A lot of people are also calling this function the density function (implicitly "discrete density function") but I think this is confusing since the density function is associated with continuous variables. You could also see "(continuous) mass function" used with continuous variables, and my opinion is the same.

Let's dig more into it.

Now practice,


Continuous probability

When $\Omega$ isn't finite, then we are using continuous probabilities. That means the support is in $\mathbb{R}$.

The probability of taking a value is 0 for a continuous probability: $P(X=k)=0$. That's because the probability of each elementary event is converging to 0. And, the sum of every elementary event is converging to 1.

We need to introduce the (probability) density function (PDF) or fonction de densité $f_X(x)$ (or $f(x)$). The function is defined by

\[ \begin{split} \mathbb{P}(x \in X) = \int_{x \in \Delta X}^{} f_X(x)dx \\ or\ \mathbb{P}(a \le X \le b) = \int_{a}^{b} f_X(x)dx \\ or\ \mathbb{P}(x \le a) = \mathbb{P}(x \lt a) = \int_{a}^{+\infty} f_X(x)dx \\ or\ \mathbb{P}(x \ge b) = \mathbb{P}(x \gt b) = \int_{-\infty}^{b} f_X(x)dx \end{split} \]

The density function is valid if

  • $\int_{-\infty}^{+\infty} f_X(x)dx = 1$. Sometimes you have some restrictions like $\lambda>0$, so you can reduce the interval.
  • $\forall{x},\ f_X(x) \ge 0$
  • $f_X$ is continuous

The random variable $X$ is called continuous random variable (variable aléatoire continue/réelle).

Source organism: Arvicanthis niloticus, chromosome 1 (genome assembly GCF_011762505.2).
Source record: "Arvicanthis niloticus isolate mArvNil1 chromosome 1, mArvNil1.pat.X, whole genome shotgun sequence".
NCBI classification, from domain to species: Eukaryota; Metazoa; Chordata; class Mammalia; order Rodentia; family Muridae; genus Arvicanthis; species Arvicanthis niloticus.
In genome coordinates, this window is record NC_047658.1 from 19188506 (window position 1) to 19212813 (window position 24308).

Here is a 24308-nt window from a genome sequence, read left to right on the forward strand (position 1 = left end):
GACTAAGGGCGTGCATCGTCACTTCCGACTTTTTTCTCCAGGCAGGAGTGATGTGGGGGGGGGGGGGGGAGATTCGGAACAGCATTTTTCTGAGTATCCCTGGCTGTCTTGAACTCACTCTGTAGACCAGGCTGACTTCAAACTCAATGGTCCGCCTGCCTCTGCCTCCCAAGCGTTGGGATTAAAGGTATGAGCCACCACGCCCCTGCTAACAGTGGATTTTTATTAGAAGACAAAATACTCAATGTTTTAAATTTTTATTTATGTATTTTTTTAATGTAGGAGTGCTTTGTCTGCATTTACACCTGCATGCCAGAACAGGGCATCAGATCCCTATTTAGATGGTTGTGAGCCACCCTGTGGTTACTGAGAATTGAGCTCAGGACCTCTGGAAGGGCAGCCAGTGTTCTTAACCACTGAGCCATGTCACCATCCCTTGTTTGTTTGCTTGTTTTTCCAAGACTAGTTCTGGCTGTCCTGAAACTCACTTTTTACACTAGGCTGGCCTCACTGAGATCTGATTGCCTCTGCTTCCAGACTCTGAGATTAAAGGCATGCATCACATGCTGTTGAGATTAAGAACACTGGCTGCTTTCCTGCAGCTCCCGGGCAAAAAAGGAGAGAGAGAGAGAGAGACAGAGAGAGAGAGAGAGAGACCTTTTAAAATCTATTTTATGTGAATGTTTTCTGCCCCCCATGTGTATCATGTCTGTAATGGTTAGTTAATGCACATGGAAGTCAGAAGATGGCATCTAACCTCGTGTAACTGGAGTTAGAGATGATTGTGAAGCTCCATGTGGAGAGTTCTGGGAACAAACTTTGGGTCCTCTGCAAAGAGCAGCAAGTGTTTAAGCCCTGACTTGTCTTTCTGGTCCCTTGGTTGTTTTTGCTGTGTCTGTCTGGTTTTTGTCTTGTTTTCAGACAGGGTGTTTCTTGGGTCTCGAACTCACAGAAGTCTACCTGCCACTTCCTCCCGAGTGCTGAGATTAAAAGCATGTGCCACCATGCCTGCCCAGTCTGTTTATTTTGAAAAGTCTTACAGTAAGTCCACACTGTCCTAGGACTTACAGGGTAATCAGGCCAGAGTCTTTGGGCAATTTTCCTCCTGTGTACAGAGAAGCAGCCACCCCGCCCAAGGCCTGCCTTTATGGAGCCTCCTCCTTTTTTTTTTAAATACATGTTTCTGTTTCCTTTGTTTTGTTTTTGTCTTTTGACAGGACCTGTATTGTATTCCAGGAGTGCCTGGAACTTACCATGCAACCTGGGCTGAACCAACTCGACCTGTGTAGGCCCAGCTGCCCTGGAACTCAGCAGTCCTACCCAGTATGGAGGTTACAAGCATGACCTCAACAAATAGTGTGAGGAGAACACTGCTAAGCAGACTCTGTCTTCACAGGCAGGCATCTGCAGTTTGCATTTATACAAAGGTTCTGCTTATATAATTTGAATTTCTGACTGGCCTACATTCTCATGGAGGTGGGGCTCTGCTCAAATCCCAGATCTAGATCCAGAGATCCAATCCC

Now practice,


Joint probability distribution

Let X, Y be two random variables. The Joint probability $(X,Y) \in X(\Omega) * Y(\Omega)$ (cartesian product) is defined, for discrete variables, by

@ \mathbb{P}(X = x \cap Y = y) \Leftrightarrow \mathbb{P}(X = x,\ Y = y) \Leftrightarrow \mathbb{P}(x, y) @

and for continuous variables, by

@ \mathbb{P}((a \le X \le b) \cap (c \le Y \le d)) = \int_{a}^{b} \int_{c}^{d} f_{X,Y}(x, y)\ dx\ dy @

This notion can be extended to n variables. In French, we are calling 2 variables a couple of random variables, while we are calling n variables a vector/vecteur of random variables.

The name Bi-variate distribution is used for the joint distribution of two variables. The opposite would be Multi-variate distribution.


Distributions

Here are some well-known distributions (Functions/Laws also called Fonctions or Lois in French)

We usually write $X \sim L$ that you should read as "X follows a L distribution" (with L a distribution like Poisson/...).

Discrete distributions

Continuous distributions


Convergence

We are considering n random variables Y and X a variable giving us with a function $f$

@ X_n = f(Y_1,\ \ldots,\ Y_n) @

We 4 notions of convergence

And according to the Central limit theorem/Théorème de la limite centrale, a sequence of random variables when $n \to +\infty$ converges to a normal distribution.


CheatSheet

Here are some sheets that I looked up for you. I didn't read them yet.

And here is a summary of all distributions.


Sources

This is a list of all Wikipedia pages that you may want to check

Distributions

Convergence

other references